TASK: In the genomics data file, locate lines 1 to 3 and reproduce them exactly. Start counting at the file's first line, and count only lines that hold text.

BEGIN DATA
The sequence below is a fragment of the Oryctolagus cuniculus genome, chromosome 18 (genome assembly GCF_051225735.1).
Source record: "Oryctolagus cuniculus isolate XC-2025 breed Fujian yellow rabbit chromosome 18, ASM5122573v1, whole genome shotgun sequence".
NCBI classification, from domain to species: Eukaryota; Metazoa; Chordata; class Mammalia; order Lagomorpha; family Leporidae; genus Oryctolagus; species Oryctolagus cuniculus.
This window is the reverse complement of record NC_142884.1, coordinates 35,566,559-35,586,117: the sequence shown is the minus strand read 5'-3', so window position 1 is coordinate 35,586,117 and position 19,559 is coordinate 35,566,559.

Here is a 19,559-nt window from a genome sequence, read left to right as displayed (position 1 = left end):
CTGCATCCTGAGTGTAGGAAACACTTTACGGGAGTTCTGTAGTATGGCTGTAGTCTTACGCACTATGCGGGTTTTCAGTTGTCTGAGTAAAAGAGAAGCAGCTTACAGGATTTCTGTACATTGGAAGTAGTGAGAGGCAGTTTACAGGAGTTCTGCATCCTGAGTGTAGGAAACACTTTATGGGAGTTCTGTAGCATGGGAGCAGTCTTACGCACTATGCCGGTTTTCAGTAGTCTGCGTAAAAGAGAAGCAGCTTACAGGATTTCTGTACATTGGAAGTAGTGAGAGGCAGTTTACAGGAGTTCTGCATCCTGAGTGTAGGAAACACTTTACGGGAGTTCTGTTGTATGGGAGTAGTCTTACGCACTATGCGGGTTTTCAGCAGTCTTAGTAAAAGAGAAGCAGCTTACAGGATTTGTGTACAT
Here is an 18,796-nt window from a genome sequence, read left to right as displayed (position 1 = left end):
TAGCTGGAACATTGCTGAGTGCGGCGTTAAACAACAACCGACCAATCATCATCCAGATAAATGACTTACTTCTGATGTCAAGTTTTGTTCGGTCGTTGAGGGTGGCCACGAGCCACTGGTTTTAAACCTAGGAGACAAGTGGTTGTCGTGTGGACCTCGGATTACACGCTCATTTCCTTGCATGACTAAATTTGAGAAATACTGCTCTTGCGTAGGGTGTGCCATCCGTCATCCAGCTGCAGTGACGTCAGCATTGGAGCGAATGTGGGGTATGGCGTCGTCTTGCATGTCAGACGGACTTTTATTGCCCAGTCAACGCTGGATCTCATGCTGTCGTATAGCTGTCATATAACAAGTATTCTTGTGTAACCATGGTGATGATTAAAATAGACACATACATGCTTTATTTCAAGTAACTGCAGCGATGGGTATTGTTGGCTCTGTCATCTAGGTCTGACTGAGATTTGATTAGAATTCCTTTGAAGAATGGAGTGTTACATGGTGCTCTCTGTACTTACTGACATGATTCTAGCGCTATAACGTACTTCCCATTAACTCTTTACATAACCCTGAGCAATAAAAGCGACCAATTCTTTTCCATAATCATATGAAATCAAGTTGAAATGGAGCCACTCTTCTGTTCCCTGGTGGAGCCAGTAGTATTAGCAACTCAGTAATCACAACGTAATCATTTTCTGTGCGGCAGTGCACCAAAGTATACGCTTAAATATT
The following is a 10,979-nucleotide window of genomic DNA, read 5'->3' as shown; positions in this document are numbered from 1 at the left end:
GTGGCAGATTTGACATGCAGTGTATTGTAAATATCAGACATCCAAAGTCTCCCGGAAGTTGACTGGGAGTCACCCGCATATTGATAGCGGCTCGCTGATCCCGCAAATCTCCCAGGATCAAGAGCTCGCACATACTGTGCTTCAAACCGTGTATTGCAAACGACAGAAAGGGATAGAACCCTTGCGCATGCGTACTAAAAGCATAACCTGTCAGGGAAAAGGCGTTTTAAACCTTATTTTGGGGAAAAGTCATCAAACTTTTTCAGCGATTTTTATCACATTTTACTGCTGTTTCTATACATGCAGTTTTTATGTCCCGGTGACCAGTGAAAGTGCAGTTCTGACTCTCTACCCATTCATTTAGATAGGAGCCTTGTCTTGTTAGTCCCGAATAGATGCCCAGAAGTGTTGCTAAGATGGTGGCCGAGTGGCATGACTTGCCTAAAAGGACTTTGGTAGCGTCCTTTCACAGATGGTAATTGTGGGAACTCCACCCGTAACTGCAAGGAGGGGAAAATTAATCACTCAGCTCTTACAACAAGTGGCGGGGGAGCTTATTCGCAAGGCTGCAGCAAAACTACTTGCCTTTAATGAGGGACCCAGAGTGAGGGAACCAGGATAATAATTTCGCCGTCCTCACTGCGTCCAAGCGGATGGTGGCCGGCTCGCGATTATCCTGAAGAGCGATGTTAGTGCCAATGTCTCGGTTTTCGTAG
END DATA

The sequence below is a fragment of the Oryctolagus cuniculus genome, chromosome 18 (genome assembly GCF_051225735.1).
Source record: "Oryctolagus cuniculus isolate XC-2025 breed Fujian yellow rabbit chromosome 18, ASM5122573v1, whole genome shotgun sequence".
NCBI classification, from domain to species: Eukaryota; Metazoa; Chordata; class Mammalia; order Lagomorpha; family Leporidae; genus Oryctolagus; species Oryctolagus cuniculus.